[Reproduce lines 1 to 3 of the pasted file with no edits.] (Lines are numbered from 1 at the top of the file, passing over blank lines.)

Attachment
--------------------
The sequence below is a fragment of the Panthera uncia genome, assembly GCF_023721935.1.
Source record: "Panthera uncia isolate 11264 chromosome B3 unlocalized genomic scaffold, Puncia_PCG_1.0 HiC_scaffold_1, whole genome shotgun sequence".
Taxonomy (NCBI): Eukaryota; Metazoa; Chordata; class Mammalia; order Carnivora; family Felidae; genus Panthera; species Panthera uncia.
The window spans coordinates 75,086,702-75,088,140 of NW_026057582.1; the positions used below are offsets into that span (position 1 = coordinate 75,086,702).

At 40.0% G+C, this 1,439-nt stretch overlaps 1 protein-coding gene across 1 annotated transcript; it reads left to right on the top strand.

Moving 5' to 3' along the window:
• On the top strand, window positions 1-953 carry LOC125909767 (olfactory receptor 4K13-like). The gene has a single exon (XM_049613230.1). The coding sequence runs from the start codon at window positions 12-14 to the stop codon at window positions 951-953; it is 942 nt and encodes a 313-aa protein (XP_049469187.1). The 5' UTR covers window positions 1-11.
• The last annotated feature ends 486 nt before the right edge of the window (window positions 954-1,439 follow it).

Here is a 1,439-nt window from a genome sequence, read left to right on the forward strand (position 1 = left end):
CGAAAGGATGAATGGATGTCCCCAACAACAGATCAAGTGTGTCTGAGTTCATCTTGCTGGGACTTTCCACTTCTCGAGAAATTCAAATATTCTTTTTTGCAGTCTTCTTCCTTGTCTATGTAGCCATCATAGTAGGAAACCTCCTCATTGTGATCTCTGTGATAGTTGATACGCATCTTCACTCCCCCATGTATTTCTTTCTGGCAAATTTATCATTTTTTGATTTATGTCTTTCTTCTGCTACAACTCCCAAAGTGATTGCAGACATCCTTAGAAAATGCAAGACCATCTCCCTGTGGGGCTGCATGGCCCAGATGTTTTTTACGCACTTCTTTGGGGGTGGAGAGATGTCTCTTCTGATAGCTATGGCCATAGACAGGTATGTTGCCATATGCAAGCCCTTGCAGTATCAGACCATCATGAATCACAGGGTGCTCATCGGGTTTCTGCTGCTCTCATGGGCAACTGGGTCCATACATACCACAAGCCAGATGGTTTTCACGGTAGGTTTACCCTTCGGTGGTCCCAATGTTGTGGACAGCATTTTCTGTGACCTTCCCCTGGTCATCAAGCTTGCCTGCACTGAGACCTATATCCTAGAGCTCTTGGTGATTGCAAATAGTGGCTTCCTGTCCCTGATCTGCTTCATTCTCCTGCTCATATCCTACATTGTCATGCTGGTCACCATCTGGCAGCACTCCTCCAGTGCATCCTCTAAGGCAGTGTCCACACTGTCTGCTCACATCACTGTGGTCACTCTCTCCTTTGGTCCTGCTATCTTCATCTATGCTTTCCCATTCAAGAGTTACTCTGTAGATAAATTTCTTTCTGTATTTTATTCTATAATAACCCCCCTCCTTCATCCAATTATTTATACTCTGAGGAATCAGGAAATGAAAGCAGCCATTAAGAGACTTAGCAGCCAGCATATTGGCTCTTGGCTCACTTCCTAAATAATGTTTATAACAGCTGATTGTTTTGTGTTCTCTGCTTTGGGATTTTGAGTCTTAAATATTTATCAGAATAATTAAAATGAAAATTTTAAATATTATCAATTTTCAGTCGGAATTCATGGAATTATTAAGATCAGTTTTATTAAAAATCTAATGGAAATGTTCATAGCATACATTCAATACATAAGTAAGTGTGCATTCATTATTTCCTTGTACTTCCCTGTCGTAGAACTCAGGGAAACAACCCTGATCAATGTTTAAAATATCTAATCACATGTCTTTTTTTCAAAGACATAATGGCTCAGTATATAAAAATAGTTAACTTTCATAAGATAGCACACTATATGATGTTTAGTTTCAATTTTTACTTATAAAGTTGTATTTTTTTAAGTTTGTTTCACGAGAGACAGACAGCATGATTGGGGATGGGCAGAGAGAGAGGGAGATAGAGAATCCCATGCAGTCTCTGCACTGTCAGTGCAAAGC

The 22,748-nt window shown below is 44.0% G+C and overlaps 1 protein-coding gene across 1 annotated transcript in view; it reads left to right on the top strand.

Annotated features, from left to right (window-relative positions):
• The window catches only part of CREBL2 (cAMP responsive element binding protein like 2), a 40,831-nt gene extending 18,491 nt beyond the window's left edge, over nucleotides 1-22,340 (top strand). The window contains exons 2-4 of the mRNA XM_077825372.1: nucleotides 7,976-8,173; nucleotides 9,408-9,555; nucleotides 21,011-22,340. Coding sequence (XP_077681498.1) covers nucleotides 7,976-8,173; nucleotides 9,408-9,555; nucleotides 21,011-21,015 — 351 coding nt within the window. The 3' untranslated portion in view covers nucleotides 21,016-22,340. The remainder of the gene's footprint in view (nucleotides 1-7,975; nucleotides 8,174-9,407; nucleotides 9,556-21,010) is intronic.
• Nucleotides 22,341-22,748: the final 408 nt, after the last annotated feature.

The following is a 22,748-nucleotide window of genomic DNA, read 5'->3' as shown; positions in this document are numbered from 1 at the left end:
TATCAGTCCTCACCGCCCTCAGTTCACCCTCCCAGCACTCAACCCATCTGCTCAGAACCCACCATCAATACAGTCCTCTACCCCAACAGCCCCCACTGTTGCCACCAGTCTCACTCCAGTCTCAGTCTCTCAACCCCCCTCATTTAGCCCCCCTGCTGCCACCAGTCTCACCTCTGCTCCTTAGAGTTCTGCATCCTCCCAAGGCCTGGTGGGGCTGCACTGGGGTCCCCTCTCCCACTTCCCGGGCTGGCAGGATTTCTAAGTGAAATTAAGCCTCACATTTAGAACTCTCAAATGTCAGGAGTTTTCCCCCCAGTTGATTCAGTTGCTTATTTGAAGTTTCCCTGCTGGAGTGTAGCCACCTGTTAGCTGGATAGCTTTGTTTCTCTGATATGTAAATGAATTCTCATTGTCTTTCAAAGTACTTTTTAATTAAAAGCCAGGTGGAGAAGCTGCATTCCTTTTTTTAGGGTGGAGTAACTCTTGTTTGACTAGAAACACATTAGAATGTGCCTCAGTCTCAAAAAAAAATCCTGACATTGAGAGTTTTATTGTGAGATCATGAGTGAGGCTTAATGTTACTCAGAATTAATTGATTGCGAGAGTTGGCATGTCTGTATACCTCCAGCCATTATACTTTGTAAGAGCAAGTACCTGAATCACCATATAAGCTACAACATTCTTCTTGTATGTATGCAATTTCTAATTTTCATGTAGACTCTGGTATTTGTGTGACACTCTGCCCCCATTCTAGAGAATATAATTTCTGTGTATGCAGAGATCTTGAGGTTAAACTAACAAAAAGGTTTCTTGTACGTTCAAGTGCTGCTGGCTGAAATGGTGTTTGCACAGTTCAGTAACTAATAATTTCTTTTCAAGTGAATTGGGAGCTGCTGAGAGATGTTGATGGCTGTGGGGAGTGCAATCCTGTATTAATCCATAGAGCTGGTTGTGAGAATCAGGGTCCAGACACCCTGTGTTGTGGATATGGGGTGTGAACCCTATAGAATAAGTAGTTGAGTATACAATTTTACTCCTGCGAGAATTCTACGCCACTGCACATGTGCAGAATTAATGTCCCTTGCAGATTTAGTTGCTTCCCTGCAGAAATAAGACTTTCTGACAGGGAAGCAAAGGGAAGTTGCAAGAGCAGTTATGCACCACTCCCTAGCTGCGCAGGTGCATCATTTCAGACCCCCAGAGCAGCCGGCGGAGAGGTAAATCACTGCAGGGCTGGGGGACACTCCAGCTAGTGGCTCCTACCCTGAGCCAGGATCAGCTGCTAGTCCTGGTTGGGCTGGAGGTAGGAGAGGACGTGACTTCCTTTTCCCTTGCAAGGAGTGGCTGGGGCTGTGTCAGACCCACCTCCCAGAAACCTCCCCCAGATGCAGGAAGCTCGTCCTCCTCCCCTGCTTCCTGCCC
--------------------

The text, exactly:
The sequence below is a fragment of the Panthera uncia genome, assembly GCF_023721935.1.
Source record: "Panthera uncia isolate 11264 chromosome B3 unlocalized genomic scaffold, Puncia_PCG_1.0 HiC_scaffold_1, whole genome shotgun sequence".
Taxonomy (NCBI): Eukaryota; Metazoa; Chordata; class Mammalia; order Carnivora; family Felidae; genus Panthera; species Panthera uncia.